Gen 1 NVDs are pretty inexpensive these days, and readers are forewarned that a lot of Russian import NVDs that claim to be Gen 2 and Gen 3 tubes are really only U.S. Gen 1 tube spec. Another problem with Gen 1 NVDs is that they are extremely susceptible to damage from unexpected bright lights, such as a searchlight or even car headlights, if they are directly into the unit. Even if they aren’t damaged by sudden bright lights, they bloom pretty bad from excess bright light. Range of these units are usually 75 to 100 yards, and tube life is only around 1,500 hours.

Affordability sums up Gen 1 NVDs. It gets you some night time capability, and obviously some night vision is always better than no night vision. Is it the latest and greatest? No, in fact, Generation 1 technology dates back to the early 1960’s. That’s when a computer was the size of a small house and 20 plus years before cell phones were even invented. Examples: AN/PVS-2 Starlight scope and PNV-57A Tanker goggles. Gen 1 is hard for me to recommend that anyone actually purchase one of these to defend your life and homestead with, but they are better than having early night vision equipment, lol.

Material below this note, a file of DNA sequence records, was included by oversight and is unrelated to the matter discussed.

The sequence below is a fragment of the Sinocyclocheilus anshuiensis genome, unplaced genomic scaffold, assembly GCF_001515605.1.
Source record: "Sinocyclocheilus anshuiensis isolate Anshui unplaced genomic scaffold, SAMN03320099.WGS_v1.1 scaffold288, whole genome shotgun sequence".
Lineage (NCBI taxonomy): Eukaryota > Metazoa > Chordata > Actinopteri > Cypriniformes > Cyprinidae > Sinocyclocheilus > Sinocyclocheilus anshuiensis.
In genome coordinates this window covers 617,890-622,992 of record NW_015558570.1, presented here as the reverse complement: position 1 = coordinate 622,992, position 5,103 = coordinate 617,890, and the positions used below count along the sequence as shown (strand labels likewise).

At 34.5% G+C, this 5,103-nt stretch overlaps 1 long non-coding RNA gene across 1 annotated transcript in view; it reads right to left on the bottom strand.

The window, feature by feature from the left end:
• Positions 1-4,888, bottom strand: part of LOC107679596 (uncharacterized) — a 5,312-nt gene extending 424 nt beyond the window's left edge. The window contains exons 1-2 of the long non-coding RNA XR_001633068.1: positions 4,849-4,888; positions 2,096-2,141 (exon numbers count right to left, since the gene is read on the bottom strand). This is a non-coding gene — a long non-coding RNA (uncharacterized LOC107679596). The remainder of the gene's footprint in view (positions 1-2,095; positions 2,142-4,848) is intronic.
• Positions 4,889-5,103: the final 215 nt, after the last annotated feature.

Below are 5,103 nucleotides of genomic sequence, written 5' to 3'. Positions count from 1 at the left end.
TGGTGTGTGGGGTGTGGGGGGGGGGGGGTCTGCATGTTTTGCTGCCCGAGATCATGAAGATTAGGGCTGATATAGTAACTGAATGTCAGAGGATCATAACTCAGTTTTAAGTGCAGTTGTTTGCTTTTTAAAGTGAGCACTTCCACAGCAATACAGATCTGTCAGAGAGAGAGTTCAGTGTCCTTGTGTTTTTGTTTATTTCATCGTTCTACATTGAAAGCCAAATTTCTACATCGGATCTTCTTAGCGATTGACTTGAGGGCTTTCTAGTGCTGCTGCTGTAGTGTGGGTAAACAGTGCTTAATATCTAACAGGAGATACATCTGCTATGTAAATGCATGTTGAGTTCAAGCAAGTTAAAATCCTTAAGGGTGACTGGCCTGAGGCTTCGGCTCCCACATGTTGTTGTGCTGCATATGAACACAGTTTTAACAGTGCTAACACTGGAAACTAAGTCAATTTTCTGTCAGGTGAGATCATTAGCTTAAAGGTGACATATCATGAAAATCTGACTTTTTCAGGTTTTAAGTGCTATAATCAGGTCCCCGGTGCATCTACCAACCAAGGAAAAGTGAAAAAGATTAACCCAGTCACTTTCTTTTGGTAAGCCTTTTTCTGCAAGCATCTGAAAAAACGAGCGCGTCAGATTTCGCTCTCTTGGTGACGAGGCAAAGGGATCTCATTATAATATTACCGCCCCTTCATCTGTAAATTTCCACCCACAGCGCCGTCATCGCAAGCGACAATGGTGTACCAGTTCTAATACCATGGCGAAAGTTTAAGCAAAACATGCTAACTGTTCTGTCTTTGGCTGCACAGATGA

Gen 2 Night Vision Device (NVD)

Major improvements in image-intensifier tubes resulted in Generation-2 NVDs. They offer improved resolution and performance over Generation-1 devices and are considerably more reliable. The biggest gain in Generation 2 is the ability to see in extremely low light conditions, such as a moonless night. This increased sensitivity is due to the addition of the microchannel plate to the image-intensifier tube. 

Since the MCP actually increases the number of electrons, instead of just accelerating the original ones, the images are significantly less distorted and brighter than earlier-generation NVDs. Gen 2 tubes last considerably longer than Gen 1 tubes and are generally more durable. Tube life of Gen 2 tubes last over three times as long as Gen 1, or around 5,000 hours. More expensive than Gen 1, the performance is noticeably better and well worth the extra capital required. I would recommend first time NVD purchasers check out Gen 2 and Gen 2+ units as a starting point.

Gen 2+ devices are better units than the earlier Gen 2 units. Enhanced performance and the ability to provide increased recognition ranges in lower levels of light are what you are purchasing over Gen 2. Pretty much everyone sells them these days, and U.S. devices will contain tubes made by ITT, Litton etc… Check Cabela’s, Bass Pro, and Sportsman’s guide for these entry level units. Examples: AN/PVS-4, AN/PVS-5, SUPERGEN, PNV-57E.

Gen 3 Night Vision Device (NVD)